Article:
statue - to represent in a statue, to turn into a statue + status quo - the existing state of affairs (Latin: "state in which").

Kuo (Swiss and old high German for Kuh) - cow + kuo (Chinese) - country, nation + Queen

mess - company of persons eating together + mischief - a cause or source of harm or evil.

king + kuang (Chinese) - light + wang (Chinese) - king.

shu (Chinese) - tree + - Shu, god of light and air. His name is thought to be derived from the word for dryness "shu", the root of words such as "dry". Phonetically, first symbol, 'feather' is "shw", second symbol, 'quail chick' is "w" (not pronounced in this combination since we already have "w"), third is symbol of God.

loom - to appear indistinctly; to come into view in an enlarged and indefinite form

jostling - clashing, knocking or pushing about + FDV: The heroic shade looms up big, human, erring, forgivable behind the varied speeches of his fellow men & women. 

have + know.

mal- - bad, badly, abnormal + recapture - to experience again + LDV: Big, human, erring, forgivable the unforgettable shade looms up behind the varied judgments of those unrecapturable days.

firstshot (Slang) - weak poteen of first distillation + Lord Charles Hay (English captain) falsely supposed to have cried at the Battle of Fontenoy: 'Gentlemen of the French Guard, fire! We never fire first'.

messieurs (French) - gentlemen

fusiliers + refuse.

Zurich's sedately riotous festival is Sechseläuten, held in April, when an effigy of the Bogg, a snowman representing Winter, is ceremonially burned in the Bellevueplatz as the bells ring out for 6 PM. + Pingpong, the bell for Sechseläuten, and concepit de Saint-Esprit (motif) + Saxon (ENGLISH).

times + tommies (Slang) - English soldiers + (notebook 1922-23): 'Three soldiers were walking in Fleet Street. One gave an opinion in which all concurred. It was the woman He proved himself a man afterwards' Daily Sketch 14 Dec 1922: 'Petition for Reprieve of Bywaters is Ready To-Day': 'Three soldiers were walking together in Fleet-street; one gave an opinion in which all concurred. It was the woman who was to blame. Bywaters played a bad part in the crime, but he was coerced. He proved himself a man afterwards'.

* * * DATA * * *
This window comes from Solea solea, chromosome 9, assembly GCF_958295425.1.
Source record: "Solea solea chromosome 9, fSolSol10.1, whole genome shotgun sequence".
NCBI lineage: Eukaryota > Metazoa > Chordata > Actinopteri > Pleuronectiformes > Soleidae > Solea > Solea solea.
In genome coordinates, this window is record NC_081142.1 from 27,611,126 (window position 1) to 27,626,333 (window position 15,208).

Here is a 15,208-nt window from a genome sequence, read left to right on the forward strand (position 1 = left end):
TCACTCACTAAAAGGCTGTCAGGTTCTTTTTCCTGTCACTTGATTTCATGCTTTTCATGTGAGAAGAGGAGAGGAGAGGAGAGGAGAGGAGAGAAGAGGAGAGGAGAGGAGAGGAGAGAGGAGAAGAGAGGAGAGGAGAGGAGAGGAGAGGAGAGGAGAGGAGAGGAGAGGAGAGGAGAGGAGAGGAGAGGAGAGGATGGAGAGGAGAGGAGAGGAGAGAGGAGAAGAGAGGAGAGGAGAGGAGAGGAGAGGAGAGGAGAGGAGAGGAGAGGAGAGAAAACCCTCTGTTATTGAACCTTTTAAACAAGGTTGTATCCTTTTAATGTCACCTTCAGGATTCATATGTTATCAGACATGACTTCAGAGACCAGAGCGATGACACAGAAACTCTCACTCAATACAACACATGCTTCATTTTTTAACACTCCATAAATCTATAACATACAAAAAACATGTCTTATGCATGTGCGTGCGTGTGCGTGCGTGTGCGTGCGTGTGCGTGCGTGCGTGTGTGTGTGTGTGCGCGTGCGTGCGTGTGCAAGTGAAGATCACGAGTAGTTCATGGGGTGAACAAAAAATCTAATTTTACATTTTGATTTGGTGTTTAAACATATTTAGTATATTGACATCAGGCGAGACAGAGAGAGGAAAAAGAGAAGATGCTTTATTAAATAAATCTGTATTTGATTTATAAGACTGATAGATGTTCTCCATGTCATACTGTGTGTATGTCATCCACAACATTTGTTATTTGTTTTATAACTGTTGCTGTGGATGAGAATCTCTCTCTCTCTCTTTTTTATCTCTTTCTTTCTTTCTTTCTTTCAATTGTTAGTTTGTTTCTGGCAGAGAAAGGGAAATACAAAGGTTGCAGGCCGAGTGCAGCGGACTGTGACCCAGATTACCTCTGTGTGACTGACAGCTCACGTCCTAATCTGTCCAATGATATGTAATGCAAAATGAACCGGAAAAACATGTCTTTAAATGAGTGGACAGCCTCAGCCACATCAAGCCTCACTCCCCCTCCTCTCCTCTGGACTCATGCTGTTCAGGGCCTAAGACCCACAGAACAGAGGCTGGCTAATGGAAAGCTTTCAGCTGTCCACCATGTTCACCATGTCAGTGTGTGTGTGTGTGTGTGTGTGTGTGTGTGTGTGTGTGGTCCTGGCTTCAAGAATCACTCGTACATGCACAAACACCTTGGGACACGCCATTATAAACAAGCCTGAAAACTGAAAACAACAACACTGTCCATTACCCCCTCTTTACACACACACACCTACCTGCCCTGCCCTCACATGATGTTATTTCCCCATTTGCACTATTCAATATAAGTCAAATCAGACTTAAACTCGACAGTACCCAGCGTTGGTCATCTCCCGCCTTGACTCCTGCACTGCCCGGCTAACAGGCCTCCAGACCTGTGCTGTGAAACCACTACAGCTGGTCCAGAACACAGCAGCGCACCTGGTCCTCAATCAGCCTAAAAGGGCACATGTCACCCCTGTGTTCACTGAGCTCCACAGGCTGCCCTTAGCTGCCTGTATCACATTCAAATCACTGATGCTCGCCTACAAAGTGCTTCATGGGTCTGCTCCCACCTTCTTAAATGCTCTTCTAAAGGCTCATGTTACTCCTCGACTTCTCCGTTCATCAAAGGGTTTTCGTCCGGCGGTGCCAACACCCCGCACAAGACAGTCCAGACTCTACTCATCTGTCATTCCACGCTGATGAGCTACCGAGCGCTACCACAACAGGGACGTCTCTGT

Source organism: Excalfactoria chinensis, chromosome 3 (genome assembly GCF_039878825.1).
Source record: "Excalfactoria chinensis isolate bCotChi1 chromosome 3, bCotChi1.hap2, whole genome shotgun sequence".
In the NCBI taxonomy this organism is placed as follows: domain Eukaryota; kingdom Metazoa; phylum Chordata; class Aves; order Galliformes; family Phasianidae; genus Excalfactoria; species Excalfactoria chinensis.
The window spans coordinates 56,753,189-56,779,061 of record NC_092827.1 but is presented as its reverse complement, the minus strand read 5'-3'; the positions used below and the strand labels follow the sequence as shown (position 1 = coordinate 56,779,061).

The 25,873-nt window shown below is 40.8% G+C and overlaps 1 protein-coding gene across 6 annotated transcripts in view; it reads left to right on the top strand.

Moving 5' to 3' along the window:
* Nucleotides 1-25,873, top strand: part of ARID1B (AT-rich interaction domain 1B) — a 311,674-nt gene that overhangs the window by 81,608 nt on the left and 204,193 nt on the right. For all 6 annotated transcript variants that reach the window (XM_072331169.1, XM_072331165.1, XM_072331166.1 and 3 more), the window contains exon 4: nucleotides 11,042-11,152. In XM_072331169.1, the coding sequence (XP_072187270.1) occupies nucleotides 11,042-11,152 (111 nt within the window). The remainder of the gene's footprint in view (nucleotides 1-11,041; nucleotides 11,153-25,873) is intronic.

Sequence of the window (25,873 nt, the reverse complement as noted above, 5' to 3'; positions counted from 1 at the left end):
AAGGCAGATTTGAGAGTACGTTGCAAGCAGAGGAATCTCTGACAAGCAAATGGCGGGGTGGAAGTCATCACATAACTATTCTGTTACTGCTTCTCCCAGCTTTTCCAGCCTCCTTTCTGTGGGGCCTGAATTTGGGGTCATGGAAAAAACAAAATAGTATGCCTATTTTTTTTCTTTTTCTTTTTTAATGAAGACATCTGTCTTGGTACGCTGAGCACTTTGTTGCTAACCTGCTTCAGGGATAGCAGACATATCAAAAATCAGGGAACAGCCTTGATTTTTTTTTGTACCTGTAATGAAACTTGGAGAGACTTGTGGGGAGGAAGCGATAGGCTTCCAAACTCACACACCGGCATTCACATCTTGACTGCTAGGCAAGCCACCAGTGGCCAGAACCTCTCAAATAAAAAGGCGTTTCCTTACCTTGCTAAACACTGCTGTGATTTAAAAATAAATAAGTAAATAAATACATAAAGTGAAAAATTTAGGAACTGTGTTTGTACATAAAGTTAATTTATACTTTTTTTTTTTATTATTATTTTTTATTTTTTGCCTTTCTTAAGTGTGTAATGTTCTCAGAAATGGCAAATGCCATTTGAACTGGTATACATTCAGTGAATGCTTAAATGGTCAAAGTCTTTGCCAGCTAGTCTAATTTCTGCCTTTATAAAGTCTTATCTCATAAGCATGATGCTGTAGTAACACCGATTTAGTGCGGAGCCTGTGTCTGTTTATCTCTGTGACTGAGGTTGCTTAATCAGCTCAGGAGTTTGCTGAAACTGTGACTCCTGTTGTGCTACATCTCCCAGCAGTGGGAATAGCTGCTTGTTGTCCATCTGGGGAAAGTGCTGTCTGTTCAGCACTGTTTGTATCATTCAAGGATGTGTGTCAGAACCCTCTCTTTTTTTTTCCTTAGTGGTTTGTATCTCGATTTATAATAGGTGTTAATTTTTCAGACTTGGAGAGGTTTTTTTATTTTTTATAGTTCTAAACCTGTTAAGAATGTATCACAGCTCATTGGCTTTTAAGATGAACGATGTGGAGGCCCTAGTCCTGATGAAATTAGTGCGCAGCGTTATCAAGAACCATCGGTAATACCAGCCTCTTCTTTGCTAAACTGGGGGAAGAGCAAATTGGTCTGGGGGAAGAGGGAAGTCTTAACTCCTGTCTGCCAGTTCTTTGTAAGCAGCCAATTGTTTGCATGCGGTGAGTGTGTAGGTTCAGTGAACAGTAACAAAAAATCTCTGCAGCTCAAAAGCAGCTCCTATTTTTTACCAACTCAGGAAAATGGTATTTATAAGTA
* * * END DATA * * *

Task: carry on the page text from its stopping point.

Soldiers Three - Kipling's privates Ortheris, Learoyd, Mulvaney. Joyce here plays with the song, "We be soldiers three... pardonnez-moi, je vous en prie".

cockaleekie - a soup made of chicken boiled with leeks + leek (WELSH).

cap a pie - from head to foot + cappa, pi (it) - K, P + Joyce's levels: Three soldiers >soldiers <three< > free, >cockaleek &< capapee> cockaleak and cappapee, → "The simple 'three soldiers' of the first draft become more and more our familiar Tom Dick and Harry, at levels 3 and 4, themselves peeing (including also the pot on a pole, in 'cappapee'), and at level 5 being at Waterloo, as we can tell from 'wellesday'." (Bill Cadbury)

Coldstream Guards - Scottish regiment (SCOTTISH) + FDV: Three soldiers of the Coldstream Guards were walking in Montgomery street.

pardonnez-moi, je vous en prie (fr) - excuse me, please + Je vous en prie - you're welcome (literally, "I'm at your service").

MONTGOMERY STREET - Now Foley Street, running West from Amiens (mow Connolly) Station to Mabbot Street. The entrance to the once brothel district, often called "Monto." 

side + {one soldier voiced opinion (to prostitute in Montgomery street) 'pardonnez!' and other two concurred standing on the either side of her 'je vous en prie, eh?'}

finner - genus of whales; finnoc (a white trout) + Finner Camp - military establishment between Bundoran and Ballyshannon, County Donegal.

camp - a company of persons encamped or moving in a group

concur - to agree in opinion (with) + FDV: One gave an opinion in which all concurred. It was the woman, they said; he showed himself a man afterwards.

soup - to place in difficulties, to bring to grief + LDV: It was the first woman, they said. He showed himself a man afterwards.